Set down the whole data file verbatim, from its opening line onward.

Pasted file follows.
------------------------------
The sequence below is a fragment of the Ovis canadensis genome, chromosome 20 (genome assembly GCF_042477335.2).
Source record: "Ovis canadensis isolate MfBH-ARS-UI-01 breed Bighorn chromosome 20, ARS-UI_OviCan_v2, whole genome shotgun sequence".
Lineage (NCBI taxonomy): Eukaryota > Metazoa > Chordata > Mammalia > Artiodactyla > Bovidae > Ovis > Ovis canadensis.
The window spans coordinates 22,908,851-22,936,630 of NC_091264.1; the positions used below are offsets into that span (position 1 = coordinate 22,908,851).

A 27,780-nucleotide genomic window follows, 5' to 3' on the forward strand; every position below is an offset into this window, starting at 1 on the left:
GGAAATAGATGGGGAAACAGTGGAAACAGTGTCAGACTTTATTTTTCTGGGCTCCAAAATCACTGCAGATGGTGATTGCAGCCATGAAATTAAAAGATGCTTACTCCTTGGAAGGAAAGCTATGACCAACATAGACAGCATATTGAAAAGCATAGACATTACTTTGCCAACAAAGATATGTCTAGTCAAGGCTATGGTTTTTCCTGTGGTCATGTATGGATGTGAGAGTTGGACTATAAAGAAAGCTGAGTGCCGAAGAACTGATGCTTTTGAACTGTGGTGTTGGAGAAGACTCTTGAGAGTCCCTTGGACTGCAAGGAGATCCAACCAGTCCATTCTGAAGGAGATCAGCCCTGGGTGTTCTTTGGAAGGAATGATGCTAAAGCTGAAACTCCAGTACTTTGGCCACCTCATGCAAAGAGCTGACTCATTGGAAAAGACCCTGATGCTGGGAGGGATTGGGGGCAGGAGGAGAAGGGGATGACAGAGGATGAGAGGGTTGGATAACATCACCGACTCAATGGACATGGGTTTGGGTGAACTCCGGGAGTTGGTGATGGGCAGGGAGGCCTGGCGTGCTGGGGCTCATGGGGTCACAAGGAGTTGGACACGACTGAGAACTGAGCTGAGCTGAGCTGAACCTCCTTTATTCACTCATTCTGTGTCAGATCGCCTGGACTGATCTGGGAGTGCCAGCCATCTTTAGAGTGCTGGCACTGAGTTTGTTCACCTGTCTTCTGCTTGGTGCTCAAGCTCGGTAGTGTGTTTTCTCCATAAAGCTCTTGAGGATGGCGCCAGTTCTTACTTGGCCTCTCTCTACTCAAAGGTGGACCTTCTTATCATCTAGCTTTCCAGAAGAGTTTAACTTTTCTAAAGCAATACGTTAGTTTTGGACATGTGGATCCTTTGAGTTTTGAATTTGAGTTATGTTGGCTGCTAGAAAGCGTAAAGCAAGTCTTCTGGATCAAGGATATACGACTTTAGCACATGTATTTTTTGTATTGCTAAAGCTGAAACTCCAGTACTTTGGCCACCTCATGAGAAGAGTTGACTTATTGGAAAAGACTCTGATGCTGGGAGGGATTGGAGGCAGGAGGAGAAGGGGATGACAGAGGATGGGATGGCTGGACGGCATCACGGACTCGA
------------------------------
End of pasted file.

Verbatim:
The sequence below is a fragment of the Ovis canadensis genome, chromosome 20 (genome assembly GCF_042477335.2).
Source record: "Ovis canadensis isolate MfBH-ARS-UI-01 breed Bighorn chromosome 20, ARS-UI_OviCan_v2, whole genome shotgun sequence".
Lineage (NCBI taxonomy): Eukaryota > Metazoa > Chordata > Mammalia > Artiodactyla > Bovidae > Ovis > Ovis canadensis.
The window spans coordinates 22,908,851-22,936,630 of NC_091264.1; the positions used below are offsets into that span (position 1 = coordinate 22,908,851).

A 27,780-nucleotide genomic window follows, 5' to 3' on the forward strand; every position below is an offset into this window, starting at 1 on the left:
GGAAATAGATGGGGAAACAGTGGAAACAGTGTCAGACTTTATTTTTCTGGGCTCCAAAATCACTGCAGATGGTGATTGCAGCCATGAAATTAAAAGATGCTTACTCCTTGGAAGGAAAGCTATGACCAACATAGACAGCATATTGAAAAGCATAGACATTACTTTGCCAACAAAGATATGTCTAGTCAAGGCTATGGTTTTTCCTGTGGTCATGTATGGATGTGAGAGTTGGACTATAAAGAAAGCTGAGTGCCGAAGAACTGATGCTTTTGAACTGTGGTGTTGGAGAAGACTCTTGAGAGTCCCTTGGACTGCAAGGAGATCCAACCAGTCCATTCTGAAGGAGATCAGCCCTGGGTGTTCTTTGGAAGGAATGATGCTAAAGCTGAAACTCCAGTACTTTGGCCACCTCATGCAAAGAGCTGACTCATTGGAAAAGACCCTGATGCTGGGAGGGATTGGGGGCAGGAGGAGAAGGGGATGACAGAGGATGAGAGGGTTGGATAACATCACCGACTCAATGGACATGGGTTTGGGTGAACTCCGGGAGTTGGTGATGGGCAGGGAGGCCTGGCGTGCTGGGGCTCATGGGGTCACAAGGAGTTGGACACGACTGAGAACTGAGCTGAGCTGAGCTGAACCTCCTTTATTCACTCATTCTGTGTCAGATCGCCTGGACTGATCTGGGAGTGCCAGCCATCTTTAGAGTGCTGGCACTGAGTTTGTTCACCTGTCTTCTGCTTGGTGCTCAAGCTCGGTAGTGTGTTTTCTCCATAAAGCTCTTGAGGATGGCGCCAGTTCTTACTTGGCCTCTCTCTACTCAAAGGTGGACCTTCTTATCATCTAGCTTTCCAGAAGAGTTTAACTTTTCTAAAGCAATACGTTAGTTTTGGACATGTGGATCCTTTGAGTTTTGAATTTGAGTTATGTTGGCTGCTAGAAAGCGTAAAGCAAGTCTTCTGGATCAAGGATATACGACTTTAGCACATGTATTTTTTGTATTGCTAAAGCTGAAACTCCAGTACTTTGGCCACCTCATGAGAAGAGTTGACTTATTGGAAAAGACTCTGATGCTGGGAGGGATTGGAGGCAGGAGGAGAAGGGGATGACAGAGGATGGGATGGCTGGACGGCATCACGGACTCGA